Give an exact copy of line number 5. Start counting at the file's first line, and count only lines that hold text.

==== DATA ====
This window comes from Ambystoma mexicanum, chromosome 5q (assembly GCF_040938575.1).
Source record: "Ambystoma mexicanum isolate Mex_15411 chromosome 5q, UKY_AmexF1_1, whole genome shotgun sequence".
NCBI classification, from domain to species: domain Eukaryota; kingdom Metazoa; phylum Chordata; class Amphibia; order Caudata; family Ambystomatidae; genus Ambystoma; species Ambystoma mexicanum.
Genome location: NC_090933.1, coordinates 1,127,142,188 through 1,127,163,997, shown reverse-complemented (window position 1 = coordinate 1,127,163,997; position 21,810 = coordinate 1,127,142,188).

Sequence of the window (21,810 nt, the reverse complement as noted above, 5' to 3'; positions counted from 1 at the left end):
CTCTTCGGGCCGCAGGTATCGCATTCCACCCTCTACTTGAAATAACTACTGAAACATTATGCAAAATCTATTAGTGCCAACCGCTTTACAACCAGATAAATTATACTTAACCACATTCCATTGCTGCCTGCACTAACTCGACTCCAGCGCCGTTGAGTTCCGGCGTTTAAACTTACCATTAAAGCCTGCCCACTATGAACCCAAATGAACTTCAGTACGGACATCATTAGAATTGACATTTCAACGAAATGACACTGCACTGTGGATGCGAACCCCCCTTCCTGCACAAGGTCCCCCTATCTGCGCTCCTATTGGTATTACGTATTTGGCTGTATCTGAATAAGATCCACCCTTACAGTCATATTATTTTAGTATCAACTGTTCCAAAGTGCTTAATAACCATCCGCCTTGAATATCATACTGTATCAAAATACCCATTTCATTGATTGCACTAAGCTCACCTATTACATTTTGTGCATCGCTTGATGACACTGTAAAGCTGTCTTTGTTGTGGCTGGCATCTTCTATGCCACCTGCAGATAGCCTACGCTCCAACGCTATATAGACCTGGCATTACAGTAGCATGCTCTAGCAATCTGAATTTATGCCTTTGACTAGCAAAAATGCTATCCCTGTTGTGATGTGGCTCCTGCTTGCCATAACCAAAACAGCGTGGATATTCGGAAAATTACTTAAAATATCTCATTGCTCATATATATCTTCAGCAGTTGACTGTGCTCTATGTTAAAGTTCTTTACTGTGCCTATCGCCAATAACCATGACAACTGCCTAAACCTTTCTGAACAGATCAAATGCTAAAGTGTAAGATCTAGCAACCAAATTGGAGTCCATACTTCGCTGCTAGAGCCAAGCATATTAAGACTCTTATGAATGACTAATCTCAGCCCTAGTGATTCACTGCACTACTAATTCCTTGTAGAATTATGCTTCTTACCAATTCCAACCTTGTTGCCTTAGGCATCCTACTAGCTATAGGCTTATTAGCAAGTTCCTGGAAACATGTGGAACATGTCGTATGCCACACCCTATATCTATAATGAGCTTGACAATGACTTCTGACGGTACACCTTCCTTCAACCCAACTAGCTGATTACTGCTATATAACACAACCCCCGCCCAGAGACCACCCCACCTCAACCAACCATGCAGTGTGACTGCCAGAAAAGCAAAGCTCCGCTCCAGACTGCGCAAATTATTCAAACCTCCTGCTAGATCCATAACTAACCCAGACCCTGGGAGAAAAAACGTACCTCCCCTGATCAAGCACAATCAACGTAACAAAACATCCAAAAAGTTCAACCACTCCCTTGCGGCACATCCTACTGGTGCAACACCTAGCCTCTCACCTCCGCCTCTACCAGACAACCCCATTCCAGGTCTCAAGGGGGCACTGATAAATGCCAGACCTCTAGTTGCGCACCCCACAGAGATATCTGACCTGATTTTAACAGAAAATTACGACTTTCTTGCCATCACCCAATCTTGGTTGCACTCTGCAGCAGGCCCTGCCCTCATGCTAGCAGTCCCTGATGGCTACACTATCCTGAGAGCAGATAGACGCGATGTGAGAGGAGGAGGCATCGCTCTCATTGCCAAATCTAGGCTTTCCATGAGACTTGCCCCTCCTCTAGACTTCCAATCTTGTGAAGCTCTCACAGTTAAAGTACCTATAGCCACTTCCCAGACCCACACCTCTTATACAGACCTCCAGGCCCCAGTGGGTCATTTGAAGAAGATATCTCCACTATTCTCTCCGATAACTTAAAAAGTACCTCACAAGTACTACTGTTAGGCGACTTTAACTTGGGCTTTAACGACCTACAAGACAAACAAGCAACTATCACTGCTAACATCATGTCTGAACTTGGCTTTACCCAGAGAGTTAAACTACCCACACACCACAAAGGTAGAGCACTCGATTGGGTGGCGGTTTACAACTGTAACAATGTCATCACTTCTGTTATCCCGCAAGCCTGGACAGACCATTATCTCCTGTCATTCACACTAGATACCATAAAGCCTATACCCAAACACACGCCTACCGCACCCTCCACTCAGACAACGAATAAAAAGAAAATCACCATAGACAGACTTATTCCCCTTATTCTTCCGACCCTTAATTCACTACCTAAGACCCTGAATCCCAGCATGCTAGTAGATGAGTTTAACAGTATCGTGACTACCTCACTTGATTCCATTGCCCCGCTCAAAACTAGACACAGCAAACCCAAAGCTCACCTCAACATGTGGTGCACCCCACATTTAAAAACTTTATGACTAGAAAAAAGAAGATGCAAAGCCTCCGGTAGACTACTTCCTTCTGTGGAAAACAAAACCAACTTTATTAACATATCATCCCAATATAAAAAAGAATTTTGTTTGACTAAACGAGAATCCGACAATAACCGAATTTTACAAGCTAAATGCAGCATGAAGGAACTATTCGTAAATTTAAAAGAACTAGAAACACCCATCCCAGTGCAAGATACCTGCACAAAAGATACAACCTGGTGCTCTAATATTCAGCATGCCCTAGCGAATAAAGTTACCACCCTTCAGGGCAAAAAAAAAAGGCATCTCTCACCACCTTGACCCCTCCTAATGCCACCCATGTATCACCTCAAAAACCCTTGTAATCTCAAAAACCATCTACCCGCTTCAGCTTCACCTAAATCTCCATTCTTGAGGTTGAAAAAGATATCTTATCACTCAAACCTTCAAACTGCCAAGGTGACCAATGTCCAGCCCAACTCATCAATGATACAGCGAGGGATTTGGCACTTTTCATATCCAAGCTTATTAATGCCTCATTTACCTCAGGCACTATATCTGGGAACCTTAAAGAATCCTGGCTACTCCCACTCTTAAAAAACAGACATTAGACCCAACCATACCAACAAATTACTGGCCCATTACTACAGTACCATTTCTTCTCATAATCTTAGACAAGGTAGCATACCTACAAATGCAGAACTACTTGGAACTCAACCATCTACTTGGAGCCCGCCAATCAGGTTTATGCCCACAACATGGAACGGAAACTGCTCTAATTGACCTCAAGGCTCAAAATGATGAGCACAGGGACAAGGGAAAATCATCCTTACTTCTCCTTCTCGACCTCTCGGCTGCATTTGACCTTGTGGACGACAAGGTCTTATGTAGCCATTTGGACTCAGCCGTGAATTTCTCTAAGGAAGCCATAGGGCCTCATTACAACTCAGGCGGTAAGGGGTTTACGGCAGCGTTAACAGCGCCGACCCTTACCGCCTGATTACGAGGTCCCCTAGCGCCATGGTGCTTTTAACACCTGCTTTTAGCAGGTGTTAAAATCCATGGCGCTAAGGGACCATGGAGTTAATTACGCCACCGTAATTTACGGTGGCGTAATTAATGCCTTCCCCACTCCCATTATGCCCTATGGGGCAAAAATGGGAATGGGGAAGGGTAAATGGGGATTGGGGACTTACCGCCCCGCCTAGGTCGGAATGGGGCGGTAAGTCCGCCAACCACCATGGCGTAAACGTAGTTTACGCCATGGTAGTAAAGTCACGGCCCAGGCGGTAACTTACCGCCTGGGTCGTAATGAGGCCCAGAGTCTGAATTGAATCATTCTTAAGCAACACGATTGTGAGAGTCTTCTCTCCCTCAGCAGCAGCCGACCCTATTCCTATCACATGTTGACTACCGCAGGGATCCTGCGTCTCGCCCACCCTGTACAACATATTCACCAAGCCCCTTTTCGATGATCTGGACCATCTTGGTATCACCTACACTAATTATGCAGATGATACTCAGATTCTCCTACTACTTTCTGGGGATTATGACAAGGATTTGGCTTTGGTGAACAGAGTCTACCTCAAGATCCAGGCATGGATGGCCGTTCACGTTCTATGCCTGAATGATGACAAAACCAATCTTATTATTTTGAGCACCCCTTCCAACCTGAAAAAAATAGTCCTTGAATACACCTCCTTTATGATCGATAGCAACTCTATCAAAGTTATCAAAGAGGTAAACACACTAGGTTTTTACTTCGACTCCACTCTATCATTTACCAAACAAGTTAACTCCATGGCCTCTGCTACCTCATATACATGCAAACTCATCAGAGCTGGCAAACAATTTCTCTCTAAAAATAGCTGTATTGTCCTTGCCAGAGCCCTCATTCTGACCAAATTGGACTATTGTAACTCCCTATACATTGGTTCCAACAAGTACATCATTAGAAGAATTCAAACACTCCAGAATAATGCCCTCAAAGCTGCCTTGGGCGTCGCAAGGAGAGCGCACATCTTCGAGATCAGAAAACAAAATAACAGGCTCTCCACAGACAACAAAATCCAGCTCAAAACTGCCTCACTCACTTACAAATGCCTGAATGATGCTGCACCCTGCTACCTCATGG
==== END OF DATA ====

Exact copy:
Sequence of the window (21,810 nt, the reverse complement as noted above, 5' to 3'; positions counted from 1 at the left end):